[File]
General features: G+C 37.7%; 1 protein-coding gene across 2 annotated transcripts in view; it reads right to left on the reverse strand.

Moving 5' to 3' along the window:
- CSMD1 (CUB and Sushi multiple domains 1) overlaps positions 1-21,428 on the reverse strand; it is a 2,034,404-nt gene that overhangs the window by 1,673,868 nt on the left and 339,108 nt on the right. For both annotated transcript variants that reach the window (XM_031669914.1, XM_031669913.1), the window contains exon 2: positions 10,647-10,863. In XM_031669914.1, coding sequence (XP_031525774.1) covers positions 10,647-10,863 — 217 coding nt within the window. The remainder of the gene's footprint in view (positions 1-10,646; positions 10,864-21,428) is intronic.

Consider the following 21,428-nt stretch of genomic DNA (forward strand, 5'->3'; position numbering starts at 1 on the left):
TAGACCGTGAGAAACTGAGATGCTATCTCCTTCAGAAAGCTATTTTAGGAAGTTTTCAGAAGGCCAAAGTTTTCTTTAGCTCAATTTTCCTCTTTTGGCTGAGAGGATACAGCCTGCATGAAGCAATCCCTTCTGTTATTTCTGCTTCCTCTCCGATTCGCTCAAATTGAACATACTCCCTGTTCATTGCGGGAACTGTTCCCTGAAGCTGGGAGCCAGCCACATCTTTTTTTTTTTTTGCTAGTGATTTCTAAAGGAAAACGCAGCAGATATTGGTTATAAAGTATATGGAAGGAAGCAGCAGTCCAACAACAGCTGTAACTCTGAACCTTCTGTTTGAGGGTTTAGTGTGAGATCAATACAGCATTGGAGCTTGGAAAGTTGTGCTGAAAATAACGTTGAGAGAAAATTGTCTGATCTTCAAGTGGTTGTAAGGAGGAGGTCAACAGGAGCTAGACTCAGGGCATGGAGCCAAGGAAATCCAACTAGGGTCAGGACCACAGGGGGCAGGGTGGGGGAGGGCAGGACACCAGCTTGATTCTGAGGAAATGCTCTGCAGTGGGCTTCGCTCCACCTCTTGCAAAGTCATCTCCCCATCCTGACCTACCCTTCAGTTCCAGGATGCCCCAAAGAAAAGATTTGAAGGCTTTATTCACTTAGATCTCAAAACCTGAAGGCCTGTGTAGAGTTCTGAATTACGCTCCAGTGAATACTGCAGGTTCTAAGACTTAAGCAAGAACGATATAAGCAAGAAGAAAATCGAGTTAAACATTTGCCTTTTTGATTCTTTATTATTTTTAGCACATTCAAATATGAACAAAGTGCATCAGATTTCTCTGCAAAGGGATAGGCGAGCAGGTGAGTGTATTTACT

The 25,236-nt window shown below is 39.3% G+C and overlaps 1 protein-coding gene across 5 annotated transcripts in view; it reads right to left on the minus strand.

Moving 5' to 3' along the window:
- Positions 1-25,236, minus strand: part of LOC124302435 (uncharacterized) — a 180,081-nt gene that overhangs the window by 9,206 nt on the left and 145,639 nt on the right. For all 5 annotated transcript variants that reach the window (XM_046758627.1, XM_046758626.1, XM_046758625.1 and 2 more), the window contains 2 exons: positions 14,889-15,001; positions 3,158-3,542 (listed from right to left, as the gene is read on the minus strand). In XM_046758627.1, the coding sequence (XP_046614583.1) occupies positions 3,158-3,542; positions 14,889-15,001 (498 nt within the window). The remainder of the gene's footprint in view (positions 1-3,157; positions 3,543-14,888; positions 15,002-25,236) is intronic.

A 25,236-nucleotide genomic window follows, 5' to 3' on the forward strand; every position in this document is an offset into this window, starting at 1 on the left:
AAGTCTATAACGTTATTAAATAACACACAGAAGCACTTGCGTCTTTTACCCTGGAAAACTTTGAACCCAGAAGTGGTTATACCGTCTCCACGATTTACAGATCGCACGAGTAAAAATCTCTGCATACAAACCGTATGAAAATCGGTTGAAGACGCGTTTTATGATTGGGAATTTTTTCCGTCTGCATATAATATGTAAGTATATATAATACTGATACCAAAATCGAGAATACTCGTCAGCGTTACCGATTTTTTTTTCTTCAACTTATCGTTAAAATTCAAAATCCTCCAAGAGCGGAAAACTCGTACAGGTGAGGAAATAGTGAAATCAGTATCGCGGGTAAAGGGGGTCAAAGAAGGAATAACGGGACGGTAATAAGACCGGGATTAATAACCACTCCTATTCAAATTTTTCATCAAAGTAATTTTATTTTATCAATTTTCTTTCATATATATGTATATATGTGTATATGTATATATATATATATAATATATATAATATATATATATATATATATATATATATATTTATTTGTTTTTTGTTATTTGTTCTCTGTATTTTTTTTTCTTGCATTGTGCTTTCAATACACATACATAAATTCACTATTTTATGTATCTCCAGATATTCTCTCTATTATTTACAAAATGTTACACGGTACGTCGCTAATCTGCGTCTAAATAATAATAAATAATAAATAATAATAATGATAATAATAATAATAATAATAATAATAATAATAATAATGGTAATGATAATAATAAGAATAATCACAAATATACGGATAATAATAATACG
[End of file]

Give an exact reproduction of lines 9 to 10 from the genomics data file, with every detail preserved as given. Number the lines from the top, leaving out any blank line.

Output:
A 25,236-nucleotide genomic window follows, 5' to 3' on the forward strand; every position in this document is an offset into this window, starting at 1 on the left:
AAGTCTATAACGTTATTAAATAACACACAGAAGCACTTGCGTCTTTTACCCTGGAAAACTTTGAACCCAGAAGTGGTTATACCGTCTCCACGATTTACAGATCGCACGAGTAAAAATCTCTGCATACAAACCGTATGAAAATCGGTTGAAGACGCGTTTTATGATTGGGAATTTTTTCCGTCTGCATATAATATGTAAGTATATATAATACTGATACCAAAATCGAGAATACTCGTCAGCGTTACCGATTTTTTTTTCTTCAACTTATCGTTAAAATTCAAAATCCTCCAAGAGCGGAAAACTCGTACAGGTGAGGAAATAGTGAAATCAGTATCGCGGGTAAAGGGGGTCAAAGAAGGAATAACGGGACGGTAATAAGACCGGGATTAATAACCACTCCTATTCAAATTTTTCATCAAAGTAATTTTATTTTATCAATTTTCTTTCATATATATGTATATATGTGTATATGTATATATATATATATAATATATATAATATATATATATATATATATATATATATATTTATTTGTTTTTTGTTATTTGTTCTCTGTATTTTTTTTTCTTGCATTGTGCTTTCAATACACATACATAAATTCACTATTTTATGTATCTCCAGATATTCTCTCTATTATTTACAAAATGTTACACGGTACGTCGCTAATCTGCGTCTAAATAATAATAAATAATAAATAATAATAATGATAATAATAATAATAATAATAATAATAATAATAATAATGGTAATGATAATAATAAGAATAATCACAAATATACGGATAATAATAATACG